Carolina. The United States has represented that it will seek dismissal of this case in either forum.
The Defendants have similarly stated that they will seek dismissal of the case.
After reviewing the parties= submissions, and upon consideration of the oral arguments, the
court concludes that the Motion for Transfer is due to be GRANTED.
II. Standard for Motion Transfer Venue
The United States Code provides that “[f]or the convenience of the parties and witnesses,
and in the interests of justice, a district court may transfer any civil action to any other district or
division where it might have been brought.” 28 U.S.C. § 1404(a). The question of whether to
transfer venue, therefore, is a two-pronged inquiry. First, the alternative venue must be one in
which the action could originally have been brought by the plaintiff. Id. The second prong
requires courts to balance private and public factors to determine if transfer is justified. See Miot v.
Kechijian, 830 F.Supp. 1460, 1465–66 (S.D.Fla.1993). Courts rely on a number of factors
including: (1) the plaintiffs choice of forum; (2) the convenience of the parties; (3) the convenience
of the witnesses, and the availability of witnesses through compulsory process; (4) the location of
documents and other sources of proof; (5) the relative ability of the parties to bear the expense of
changing the forum; and (6) trial efficiency and expense to the justice system. Gould v. Nat'l Life
Ins. Co., 990 F. Supp. 1354, 1357-58 (M.D. Ala. 1998). Generally, the Plaintiff’s choice of forum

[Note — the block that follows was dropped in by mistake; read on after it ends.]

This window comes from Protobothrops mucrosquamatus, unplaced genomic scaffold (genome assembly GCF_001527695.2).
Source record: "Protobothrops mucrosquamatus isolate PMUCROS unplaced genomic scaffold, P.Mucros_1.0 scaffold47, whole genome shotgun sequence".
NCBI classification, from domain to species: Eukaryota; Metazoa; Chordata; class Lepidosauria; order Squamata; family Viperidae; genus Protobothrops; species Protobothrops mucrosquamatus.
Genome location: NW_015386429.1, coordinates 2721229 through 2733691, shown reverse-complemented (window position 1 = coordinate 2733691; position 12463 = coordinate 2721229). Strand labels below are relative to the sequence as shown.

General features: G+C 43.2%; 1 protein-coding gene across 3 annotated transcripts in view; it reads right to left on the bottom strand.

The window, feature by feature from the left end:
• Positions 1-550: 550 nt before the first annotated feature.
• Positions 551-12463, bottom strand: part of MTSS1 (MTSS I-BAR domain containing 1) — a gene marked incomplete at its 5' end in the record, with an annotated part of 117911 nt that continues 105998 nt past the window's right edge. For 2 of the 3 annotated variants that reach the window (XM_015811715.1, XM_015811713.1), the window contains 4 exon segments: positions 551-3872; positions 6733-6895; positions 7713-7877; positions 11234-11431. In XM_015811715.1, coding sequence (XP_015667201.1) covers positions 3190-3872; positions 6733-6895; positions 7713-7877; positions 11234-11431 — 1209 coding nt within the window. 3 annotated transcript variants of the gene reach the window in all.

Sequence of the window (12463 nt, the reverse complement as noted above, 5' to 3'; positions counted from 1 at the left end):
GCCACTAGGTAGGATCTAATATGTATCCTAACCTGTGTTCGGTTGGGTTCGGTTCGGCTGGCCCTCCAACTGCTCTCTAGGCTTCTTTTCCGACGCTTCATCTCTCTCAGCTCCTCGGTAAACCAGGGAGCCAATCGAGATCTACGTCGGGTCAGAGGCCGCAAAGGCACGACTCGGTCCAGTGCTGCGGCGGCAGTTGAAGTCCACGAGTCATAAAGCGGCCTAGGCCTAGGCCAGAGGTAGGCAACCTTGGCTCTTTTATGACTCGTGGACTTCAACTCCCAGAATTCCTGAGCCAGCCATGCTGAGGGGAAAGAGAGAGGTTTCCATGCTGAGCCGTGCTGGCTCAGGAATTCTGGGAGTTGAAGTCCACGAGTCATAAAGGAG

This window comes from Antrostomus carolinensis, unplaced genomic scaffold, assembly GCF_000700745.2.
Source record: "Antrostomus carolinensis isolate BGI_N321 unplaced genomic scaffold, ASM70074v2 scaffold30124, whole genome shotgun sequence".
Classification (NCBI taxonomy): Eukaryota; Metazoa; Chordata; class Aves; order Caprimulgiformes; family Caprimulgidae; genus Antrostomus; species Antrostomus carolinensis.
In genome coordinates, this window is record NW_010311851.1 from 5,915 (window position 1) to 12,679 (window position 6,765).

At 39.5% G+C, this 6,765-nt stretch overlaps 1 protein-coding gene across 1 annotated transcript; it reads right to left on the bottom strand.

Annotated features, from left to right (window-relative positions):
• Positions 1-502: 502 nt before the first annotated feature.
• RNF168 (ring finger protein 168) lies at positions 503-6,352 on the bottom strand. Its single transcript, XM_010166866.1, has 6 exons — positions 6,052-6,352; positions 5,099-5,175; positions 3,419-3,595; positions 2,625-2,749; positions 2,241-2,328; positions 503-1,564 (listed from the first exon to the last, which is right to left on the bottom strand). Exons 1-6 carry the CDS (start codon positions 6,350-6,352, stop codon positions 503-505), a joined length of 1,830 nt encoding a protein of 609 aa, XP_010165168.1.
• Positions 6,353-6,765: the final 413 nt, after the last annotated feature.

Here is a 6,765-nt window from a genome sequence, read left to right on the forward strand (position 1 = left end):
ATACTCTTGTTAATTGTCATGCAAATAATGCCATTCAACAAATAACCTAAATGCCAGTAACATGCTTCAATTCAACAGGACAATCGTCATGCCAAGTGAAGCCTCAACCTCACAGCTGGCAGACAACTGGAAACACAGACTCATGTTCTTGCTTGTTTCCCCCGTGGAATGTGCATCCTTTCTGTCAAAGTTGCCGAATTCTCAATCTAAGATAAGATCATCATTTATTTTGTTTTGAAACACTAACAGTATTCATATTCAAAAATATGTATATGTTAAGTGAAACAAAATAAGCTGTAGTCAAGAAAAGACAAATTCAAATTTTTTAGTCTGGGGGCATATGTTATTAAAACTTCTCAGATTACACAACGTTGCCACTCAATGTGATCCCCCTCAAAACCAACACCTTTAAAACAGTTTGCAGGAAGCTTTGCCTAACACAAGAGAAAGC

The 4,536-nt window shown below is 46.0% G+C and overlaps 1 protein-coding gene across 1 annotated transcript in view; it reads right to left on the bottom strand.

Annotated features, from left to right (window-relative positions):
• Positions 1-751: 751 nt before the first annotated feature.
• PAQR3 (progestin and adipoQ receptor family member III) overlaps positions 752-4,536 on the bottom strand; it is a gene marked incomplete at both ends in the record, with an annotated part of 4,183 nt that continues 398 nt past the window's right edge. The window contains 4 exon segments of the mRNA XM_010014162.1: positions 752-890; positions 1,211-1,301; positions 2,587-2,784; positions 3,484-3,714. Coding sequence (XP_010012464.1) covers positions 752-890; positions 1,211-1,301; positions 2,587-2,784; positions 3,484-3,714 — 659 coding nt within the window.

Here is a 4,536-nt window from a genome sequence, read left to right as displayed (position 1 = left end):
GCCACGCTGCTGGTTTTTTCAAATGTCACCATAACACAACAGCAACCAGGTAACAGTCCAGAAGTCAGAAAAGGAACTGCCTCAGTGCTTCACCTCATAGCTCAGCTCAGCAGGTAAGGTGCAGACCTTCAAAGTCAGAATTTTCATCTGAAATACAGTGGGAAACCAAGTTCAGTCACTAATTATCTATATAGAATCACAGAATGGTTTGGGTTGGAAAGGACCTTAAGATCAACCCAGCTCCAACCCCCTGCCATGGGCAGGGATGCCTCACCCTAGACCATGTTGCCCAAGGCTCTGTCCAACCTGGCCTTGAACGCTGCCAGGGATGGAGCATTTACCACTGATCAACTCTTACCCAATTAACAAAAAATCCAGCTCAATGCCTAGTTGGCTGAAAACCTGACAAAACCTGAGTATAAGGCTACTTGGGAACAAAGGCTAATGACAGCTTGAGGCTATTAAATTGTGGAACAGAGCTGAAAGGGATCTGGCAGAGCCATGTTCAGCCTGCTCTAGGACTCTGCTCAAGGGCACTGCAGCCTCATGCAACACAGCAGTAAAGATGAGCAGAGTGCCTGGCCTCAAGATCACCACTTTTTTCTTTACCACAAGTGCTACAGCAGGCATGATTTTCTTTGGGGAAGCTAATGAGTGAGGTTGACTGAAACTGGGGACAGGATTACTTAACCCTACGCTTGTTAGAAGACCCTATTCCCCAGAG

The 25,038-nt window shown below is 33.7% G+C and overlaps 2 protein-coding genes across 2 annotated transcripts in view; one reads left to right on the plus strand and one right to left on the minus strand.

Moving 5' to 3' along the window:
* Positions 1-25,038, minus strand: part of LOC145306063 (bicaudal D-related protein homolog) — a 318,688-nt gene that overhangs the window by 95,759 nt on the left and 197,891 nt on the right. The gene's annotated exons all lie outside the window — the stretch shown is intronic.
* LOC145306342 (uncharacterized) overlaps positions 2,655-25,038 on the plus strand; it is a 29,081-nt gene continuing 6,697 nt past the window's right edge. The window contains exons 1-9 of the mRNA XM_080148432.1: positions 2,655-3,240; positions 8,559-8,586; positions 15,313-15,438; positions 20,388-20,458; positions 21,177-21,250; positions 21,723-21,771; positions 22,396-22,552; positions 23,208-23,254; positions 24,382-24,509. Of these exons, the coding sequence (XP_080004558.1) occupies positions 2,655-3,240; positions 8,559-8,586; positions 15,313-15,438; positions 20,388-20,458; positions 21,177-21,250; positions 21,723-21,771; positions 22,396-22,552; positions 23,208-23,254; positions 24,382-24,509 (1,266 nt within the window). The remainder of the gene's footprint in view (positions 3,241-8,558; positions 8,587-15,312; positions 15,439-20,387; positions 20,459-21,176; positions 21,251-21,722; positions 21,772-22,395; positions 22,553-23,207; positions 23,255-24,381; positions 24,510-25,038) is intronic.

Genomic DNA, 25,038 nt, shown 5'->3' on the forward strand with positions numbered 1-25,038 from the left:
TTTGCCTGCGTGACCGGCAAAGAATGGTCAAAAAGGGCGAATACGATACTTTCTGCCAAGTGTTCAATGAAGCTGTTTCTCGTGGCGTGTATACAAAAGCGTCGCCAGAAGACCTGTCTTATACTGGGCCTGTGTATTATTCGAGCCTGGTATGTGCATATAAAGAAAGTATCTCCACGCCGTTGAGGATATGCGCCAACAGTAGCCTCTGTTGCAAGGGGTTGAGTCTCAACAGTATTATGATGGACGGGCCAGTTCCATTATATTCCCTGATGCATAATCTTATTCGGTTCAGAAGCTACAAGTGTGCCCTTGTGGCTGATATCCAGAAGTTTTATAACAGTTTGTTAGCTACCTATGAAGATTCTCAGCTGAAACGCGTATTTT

is given deference unless it is clearly outweighed by other considerations. Robinson v.
Giarmarco & Bill, P.C., 74 F.3d 253, 260 (11th Cir.1996).
As noted, the United States and the Defendants seek transfer of this case to the District of
South Carolina where another qui tam action, United States ex rel. Figueroa v. Covan World-Wide
Moving, Inc., No. 3:12cv1144 (D. S.C.), was brought and has been settled.
The Relator, Harris, opposes transfer, arguing first that the United States has no standing to
seek a transfer, but also contending that the factors of analysis, including his choice of forum,
weigh against a transfer.
As to the standing argument, the United States points to cases for the proposition that it is
the real party in interest in this case, see Tinson v. Sampson, 518 F.3d 870, 874 (11th Cir. 2008),
and notes that it moved for transfer before it made the determination not to intervene in this case,
and that it could seek intervention at a later date. At oral argument, the Defendants joined in the
United States’ Motion to Transfer. Therefore, even if there is a question as to the standing of the
United States to seek transfer, there is no question as to the standing of the Defendants, and the
court will consider the motion. The court now turns to transfer of venue analysis.
The first prong of venue analysis pursuant to 28 U.S.C. §1404 is whether the action could
have been brought in the proposed transferee venue. The United States states that this case could
have been filed in the District of South Carolina because Covan has facilities in South Carolina.
See 31 U.S.C. § 3732(a) (stating “[a] plaintiff may bring a claim under the FCA “in any judicial
district in which the defendant . . . can be found, resides, transacts business, or in which any act
proscribed by section 3729 occurred.”).
There does not appear to be any dispute that Covan has
a facility in South Carolina and that this case could have been brought in the District of South
The second prong of the inquiry requires the court to balance private and public factors to
determine if transfer is justified. See Mason v. Smithkline Beecham Clinical Lab., 146 F. Supp. 2d